Film Chronicles Stories of Maine's Swedish Immigrants. Listen to the interview with Dan Olson and Brenda Jepson from MPBN radio 4/15/11
116 Station Road
PO Box 33
New Sweden, ME, 04762
Carolyn Hildebrand email@example.com
280 Main Street
Stockholm, ME 04783
John & Rosemary Hede
1149 New Sweden Rd.
Woodland, ME 04736
One finds in New Sweden today many of the strong institutions and historic buildings of years gone by. Prominent are the Capitolium, the 1974 replica of the original 1870 public building which became the New Sweden Museum in 1926 when a new town hall was built, but which burned along with the town hall in 1971 (the townsfolk turned out to save all the artifacts!); the Lindsten Stuga (c.1894), a restored typical immigrant log cabin from Westmanland moved next to Capitolium; the Gustaf Adolph Lutheran Church, organized in 1871, dedicated in 1880 and now on the National Register of Historic Places; the First Baptist Church, organized in 1871 and dedicated in 1892; and the Evangelical Covenant Church, organized as the Free Christian Gospel Mission Church in 1886, later as Congregational, and dedicated in 1891 with its present affiliation. Other historic sites are the Noak Larsson/George Ostlund Log Home (the only such full two-story log home in Maine from that era, c.1871); the Lars Noak(sson) Blacksmith and Woodworking Shop (c.1900), across the street on Station Road; next to Capitolium is the Capitol School (c.1926), the last remaining of nine local one-room schools in New Sweden. Retaining its original character it is now used as The Scandinavian Gift Shop. The latter three sites are in the care of Maine's Swedish Colony, Inc., organized in 1989 as a restoration and preservation society, to work co-operatively with the New Sweden Historical Society (organized in 1925) which maintains the Capitolium, Lindsten Stuga, the monuments and the old cemetery behind Capitolium. The adjoining cemetery is in the care of the New Sweden Cemetery Association, while W.W. Thomas Park (with its music shell and picnic area) is on land donated to the town by the Thomas family. The present Post Office building was opened January 11, 1970, when Hartley Nelson was postmaster.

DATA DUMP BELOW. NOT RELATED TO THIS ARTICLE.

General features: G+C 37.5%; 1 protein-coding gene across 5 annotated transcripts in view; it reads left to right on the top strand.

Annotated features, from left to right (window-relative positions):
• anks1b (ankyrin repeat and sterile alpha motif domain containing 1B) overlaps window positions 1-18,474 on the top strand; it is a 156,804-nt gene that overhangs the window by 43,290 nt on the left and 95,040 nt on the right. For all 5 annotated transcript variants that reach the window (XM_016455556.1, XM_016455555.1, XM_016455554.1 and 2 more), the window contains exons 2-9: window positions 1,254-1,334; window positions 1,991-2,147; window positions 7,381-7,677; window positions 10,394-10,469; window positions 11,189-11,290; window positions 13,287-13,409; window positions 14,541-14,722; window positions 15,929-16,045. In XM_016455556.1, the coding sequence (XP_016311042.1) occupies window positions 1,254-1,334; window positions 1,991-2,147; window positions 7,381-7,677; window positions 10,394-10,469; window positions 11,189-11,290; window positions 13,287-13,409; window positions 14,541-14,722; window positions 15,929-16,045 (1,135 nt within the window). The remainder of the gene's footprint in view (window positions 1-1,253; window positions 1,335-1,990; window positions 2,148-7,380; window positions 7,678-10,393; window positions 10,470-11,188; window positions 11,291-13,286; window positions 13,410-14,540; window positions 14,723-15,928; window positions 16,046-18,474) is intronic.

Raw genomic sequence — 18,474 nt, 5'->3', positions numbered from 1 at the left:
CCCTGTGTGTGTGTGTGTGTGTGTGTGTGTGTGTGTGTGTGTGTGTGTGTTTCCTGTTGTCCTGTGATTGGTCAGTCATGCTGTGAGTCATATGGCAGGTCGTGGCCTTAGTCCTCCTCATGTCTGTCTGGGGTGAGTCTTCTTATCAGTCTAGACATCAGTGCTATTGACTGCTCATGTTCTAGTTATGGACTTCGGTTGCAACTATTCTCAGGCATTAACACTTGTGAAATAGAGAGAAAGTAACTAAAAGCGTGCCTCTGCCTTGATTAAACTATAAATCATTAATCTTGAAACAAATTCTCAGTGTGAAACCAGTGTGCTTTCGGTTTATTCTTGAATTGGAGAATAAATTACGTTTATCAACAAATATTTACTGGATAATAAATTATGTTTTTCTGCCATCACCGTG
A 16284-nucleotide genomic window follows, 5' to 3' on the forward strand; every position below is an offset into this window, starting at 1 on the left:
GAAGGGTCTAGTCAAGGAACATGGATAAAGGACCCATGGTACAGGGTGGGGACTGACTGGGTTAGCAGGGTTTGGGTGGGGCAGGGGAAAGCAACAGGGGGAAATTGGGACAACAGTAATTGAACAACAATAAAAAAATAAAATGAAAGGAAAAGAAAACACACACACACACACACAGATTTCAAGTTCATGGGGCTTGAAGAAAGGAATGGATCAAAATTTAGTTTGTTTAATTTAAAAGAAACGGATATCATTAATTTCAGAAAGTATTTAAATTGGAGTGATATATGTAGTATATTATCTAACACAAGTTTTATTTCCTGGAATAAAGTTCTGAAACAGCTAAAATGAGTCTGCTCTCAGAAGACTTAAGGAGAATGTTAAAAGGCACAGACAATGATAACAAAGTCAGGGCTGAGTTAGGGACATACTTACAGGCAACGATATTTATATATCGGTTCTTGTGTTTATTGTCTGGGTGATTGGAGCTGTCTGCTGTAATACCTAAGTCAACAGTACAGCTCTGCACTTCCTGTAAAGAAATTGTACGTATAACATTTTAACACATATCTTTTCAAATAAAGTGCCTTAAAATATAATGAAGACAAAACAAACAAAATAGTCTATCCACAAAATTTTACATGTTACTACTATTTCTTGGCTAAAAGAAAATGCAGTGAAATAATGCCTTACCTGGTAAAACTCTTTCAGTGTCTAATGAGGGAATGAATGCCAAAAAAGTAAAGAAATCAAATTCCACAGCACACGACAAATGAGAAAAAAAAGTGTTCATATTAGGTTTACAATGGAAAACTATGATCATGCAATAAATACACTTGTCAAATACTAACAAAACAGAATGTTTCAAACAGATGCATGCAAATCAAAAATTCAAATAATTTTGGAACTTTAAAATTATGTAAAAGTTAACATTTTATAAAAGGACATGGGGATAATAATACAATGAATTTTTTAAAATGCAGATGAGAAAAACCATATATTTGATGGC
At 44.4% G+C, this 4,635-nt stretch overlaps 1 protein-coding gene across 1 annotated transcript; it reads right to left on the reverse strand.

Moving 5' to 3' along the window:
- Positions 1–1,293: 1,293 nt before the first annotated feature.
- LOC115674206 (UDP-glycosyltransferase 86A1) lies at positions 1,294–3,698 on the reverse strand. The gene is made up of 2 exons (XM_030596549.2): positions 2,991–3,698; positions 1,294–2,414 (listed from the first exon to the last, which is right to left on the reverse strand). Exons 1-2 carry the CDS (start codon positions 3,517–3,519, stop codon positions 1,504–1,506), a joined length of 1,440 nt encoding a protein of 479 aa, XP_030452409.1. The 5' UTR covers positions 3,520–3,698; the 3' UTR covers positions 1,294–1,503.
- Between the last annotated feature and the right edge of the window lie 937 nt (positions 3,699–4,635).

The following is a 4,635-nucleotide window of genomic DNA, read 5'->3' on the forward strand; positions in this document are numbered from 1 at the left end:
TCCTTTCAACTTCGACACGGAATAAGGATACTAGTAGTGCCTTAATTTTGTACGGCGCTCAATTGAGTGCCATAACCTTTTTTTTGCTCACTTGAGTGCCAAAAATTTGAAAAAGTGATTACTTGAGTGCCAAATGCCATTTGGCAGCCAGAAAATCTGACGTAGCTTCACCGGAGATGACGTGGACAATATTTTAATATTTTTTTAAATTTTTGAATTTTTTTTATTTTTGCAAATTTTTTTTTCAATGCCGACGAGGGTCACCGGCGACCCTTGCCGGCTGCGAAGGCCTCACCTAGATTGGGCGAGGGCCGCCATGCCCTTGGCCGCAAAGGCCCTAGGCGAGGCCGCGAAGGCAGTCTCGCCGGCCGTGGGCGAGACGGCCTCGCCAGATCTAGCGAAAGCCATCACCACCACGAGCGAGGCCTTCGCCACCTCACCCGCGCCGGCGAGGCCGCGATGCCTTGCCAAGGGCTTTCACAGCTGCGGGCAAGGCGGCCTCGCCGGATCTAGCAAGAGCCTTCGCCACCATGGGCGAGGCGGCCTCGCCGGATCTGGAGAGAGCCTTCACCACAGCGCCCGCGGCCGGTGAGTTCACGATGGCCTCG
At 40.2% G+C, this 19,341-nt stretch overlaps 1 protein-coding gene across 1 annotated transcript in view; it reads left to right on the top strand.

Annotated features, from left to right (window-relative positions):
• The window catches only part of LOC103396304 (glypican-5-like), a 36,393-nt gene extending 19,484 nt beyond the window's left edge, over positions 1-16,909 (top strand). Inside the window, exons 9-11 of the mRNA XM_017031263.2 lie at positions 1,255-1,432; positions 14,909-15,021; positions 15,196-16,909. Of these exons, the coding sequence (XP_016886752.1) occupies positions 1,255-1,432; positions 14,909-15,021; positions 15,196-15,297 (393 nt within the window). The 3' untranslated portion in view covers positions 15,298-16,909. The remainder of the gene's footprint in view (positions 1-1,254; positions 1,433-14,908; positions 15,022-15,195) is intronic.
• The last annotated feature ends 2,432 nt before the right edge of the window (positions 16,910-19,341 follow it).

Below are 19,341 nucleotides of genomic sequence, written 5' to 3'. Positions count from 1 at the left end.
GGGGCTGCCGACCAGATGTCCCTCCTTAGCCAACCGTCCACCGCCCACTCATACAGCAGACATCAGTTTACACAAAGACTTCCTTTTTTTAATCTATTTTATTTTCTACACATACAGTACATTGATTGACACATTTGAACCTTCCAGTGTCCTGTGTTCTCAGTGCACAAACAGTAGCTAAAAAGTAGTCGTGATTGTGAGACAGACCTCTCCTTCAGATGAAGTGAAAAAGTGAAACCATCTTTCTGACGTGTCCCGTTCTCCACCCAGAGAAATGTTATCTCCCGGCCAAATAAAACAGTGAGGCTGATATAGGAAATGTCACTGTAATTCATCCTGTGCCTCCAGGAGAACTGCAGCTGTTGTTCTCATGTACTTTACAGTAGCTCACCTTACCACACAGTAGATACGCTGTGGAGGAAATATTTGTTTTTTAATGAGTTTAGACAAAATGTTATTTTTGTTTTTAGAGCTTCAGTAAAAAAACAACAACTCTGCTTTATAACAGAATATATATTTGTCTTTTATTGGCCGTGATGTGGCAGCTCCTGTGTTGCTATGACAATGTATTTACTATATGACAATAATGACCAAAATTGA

In 1950, a Consolidated School was opened to replace all of the former one-room schools. When even that proved too small for public purposes, a Community Center was built next door (behind the present Northstar Variety). Then even that proved inadequate, so a new Consolidated School was built further out on West Road in 1994-95. The 1950 Consolidated School was later torn down, and the Community Center was sold. After the town hall burned in 1971, business was conducted out of the town officer's homes and voting took place in the former Capitol School (also used as a Grange Hall) or at the Community Center. The new town office opened 1992-93 next to the town garage.
Maine's Swedish Colony, Inc. (MSC) took the lead in organizing the 125th Anniversary Celebration in 1995 and the 130th in 2000, with a reenactment of "The Coming of the Swedes" from the Canadian border to New Sweden. An earlier reenactment was conducted in 1989 as part of Aroostook County's 150th Anniversary.
In 2000 MSC also helped arrange for the placement of highway Gateway signs announcing entry to "Maine's Historic 1870 Swedish Colony, Where Cultures Meet".
Since the New Sweden Historical Society was formed in 1925 it has played a leading role in historic and cultural preservation, such as the observance of New Sweden Founders Day on July 23, and more recently the celebration of Midsommar (near June 21) along with the Lutheran Church, which carried on the tradition for many years. The Historical Society is now engaged in outfitting a surplus garage from Loring AFB to hold farm equipment and other artifacts which have been stored in the Ostlund potato cellar. A visit to Capitolium, and to the Capitol School Museum and Gift Shop, will reward the visitor with a trip into the historic past, information on enjoyment of the present, and a glimpse into the future for this historic Swedish Colony.